They’re staples on the shelves at convenience stores. With names like 5 Hour Energy, Rockstar, Monster and Red Bull, energy drinks are clearly attracting a young fan base., including Brian Stanton.
“I like them for traveling or playing sports - something to give me an extra booster in the morning,” says Brian Stanton.
But claims linking some energy drinks to harmful side effects, even death has the FDA and doctors raising the caution flag.
“The main thing to know about the energy drinks is the amount of caffeine in them and they are not required to tell you how much caffeine they have in them,” says Dr. Julia Fashner, family practitioner with Lee Memorial Health System.
These products can contain, roughly, 160-215 mg of caffeine. That’s about triple found in soft drinks, and twice as much as a regular coffee. Mix in other ingredients and in some people it may become a toxic cocktail.
“And it’s sitting right next to the can of soda. It’s sitting right next to the sports drinks, which have some benefits for electrolytes. These have no electrolytes they have all the caffeine, the guarana that turns into caffeine. It’s unregulated because it’s not branded to soda and it’s not branded as anything in the food industry,” says Dr. Fashner.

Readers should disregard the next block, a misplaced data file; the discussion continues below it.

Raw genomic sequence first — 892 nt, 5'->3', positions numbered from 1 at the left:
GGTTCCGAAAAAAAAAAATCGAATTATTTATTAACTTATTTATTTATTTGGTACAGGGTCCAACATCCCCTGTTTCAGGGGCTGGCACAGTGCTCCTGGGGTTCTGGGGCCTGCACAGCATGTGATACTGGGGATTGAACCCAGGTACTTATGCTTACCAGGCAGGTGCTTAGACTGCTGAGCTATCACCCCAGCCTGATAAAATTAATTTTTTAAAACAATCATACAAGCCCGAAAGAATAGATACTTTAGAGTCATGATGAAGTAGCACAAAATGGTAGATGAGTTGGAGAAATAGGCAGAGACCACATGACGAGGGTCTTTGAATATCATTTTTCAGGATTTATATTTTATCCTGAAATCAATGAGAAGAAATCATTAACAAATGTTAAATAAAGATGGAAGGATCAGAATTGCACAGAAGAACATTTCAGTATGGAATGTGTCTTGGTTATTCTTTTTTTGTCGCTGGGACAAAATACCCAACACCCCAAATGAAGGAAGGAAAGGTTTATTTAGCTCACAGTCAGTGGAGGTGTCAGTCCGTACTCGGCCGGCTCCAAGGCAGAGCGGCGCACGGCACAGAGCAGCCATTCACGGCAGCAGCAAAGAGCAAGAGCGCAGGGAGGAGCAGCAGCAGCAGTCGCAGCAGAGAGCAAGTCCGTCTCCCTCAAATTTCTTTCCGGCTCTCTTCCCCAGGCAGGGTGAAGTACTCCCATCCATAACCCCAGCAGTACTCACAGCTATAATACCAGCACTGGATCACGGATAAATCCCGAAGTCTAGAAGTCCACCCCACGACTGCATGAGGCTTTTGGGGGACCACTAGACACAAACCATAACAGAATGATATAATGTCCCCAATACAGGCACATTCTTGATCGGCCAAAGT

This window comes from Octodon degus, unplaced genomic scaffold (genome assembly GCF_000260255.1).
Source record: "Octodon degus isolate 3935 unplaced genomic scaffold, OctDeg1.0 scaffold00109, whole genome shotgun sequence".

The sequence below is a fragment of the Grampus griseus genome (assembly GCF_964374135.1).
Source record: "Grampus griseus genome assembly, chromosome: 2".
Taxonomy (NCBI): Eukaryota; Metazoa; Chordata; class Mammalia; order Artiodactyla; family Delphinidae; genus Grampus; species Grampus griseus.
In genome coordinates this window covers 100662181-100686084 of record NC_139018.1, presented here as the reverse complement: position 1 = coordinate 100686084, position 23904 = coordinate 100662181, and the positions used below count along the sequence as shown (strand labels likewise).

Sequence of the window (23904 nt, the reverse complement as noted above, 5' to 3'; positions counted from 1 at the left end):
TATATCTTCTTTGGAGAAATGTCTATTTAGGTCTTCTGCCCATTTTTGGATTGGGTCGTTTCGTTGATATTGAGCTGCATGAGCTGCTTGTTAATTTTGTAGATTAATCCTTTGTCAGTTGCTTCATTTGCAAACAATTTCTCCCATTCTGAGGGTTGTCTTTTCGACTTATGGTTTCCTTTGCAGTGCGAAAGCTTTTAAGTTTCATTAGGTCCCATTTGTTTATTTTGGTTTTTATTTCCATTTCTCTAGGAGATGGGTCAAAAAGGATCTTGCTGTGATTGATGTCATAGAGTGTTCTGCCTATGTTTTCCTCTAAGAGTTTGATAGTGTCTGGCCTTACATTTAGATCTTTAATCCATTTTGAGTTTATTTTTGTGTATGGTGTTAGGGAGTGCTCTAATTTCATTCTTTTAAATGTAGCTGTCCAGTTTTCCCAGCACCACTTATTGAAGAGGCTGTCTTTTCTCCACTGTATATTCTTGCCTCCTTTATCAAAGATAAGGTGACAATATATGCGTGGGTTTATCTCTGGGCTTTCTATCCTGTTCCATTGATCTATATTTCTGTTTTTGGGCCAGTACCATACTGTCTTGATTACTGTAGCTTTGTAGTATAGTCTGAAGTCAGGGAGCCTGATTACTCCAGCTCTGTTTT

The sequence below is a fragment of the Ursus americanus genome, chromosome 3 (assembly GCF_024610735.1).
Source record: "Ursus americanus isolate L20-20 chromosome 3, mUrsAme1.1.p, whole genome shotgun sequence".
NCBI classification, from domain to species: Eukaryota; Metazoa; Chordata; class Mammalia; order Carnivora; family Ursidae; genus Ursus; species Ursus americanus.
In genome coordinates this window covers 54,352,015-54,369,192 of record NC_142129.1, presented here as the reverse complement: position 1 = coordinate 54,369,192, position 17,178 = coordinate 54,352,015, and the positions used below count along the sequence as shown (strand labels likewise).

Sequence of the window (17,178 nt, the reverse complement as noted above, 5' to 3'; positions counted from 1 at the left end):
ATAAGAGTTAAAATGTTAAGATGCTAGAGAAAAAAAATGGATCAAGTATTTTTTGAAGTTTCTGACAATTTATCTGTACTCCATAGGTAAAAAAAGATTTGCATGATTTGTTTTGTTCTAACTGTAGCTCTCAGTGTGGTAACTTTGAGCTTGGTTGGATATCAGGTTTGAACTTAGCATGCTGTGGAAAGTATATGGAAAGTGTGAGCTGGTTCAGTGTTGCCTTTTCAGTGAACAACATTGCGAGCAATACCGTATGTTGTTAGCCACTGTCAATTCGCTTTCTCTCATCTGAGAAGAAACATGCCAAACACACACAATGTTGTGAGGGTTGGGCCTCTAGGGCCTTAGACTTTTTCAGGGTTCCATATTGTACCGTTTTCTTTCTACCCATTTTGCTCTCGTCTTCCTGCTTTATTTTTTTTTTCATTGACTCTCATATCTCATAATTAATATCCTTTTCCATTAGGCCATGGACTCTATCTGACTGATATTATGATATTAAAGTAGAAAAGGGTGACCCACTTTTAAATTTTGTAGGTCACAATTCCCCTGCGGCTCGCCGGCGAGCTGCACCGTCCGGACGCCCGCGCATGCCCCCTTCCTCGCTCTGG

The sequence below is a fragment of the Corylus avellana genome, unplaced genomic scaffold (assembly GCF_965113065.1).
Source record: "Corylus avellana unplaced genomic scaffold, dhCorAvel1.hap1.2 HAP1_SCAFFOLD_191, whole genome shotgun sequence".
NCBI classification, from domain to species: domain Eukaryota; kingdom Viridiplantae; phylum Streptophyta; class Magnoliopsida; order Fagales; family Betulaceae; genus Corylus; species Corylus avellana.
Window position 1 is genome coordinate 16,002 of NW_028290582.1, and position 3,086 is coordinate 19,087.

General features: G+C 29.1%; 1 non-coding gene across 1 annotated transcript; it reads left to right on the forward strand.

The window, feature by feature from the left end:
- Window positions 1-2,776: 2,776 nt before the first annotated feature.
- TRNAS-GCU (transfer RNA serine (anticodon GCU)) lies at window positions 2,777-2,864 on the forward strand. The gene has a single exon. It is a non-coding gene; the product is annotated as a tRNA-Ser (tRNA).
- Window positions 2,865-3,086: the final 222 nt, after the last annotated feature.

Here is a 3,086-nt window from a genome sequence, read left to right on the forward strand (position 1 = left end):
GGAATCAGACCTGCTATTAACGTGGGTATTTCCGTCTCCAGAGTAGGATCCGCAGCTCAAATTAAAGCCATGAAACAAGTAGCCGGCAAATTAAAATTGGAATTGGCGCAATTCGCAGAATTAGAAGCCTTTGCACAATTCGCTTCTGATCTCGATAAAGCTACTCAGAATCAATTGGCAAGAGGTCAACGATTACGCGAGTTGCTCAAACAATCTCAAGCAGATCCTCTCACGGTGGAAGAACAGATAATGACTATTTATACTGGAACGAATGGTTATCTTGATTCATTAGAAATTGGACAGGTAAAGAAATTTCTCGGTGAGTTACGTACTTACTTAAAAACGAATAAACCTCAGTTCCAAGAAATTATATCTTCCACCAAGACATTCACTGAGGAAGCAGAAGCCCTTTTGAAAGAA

Stanton takes time to read the labels before grabbing and going.
“Something with low sugar or low carbs in there. Don’t want to hurt the body too bad,” says Stanton.
But admits he never missed what wasn’t there.
Does it say caffeine or how much caffeine?
“I don’t think it says how much caffeine it has,” says Stanton.
Another concern is whether teens and younger kids should be drinking them at all.
“I drank them as a teenager. But not little kids, no,” says Stanton.
“They have a smaller body size than adults. And so the caffeine will have more milligrams in their body system for how much they weigh and this will have more safety concerns and more negative side effects for those children or adolescence than for any adult,” says Dr. Fashner.
Coupled with a lack of information and regulation, it’s safe to say these energy drinks may be too hard-wired for kids.